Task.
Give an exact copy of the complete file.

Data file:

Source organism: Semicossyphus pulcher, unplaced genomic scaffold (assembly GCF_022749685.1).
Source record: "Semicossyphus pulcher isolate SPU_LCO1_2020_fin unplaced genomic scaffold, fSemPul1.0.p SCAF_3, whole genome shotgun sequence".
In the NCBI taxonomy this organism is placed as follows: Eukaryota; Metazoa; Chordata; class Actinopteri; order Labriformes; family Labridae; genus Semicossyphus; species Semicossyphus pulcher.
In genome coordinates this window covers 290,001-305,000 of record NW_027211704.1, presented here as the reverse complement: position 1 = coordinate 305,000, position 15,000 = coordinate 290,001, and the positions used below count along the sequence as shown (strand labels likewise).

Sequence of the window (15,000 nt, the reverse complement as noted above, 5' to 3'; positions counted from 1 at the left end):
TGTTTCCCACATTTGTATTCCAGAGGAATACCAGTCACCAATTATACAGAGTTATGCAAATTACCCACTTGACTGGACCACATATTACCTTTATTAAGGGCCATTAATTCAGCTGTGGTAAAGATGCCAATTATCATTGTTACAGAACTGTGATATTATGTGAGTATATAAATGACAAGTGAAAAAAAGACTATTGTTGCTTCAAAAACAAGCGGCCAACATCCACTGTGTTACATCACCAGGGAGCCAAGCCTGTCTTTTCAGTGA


Source organism: Semicossyphus pulcher, unplaced genomic scaffold (assembly GCF_022749685.1).
Source record: "Semicossyphus pulcher isolate SPU_LCO1_2020_fin unplaced genomic scaffold, fSemPul1.0.p SCAF_3, whole genome shotgun sequence".
In the NCBI taxonomy this organism is placed as follows: Eukaryota; Metazoa; Chordata; class Actinopteri; order Labriformes; family Labridae; genus Semicossyphus; species Semicossyphus pulcher.
In genome coordinates this window covers 290,001-305,000 of record NW_027211704.1, presented here as the reverse complement: position 1 = coordinate 305,000, position 15,000 = coordinate 290,001, and the positions used below count along the sequence as shown (strand labels likewise).

Sequence of the window (15,000 nt, the reverse complement as noted above, 5' to 3'; positions counted from 1 at the left end):
TGTTTCCCACATTTGTATTCCAGAGGAATACCAGTCACCAATTATACAGAGTTATGCAAATTACCCACTTGACTGGACCACATATTACCTTTATTAAGGGCCATTAATTCAGCTGTGGTAAAGATGCCAATTATCATTGTTACAGAACTGTGATATTATGTGAGTATATAAATGACAAGTGAAAAAAAGACTATTGTTGCTTCAAAAACAAGCGGCCAACATCCACTGTGTTACATCACCAGGGAGCCAAGCCTGTCTTTTCAGTGA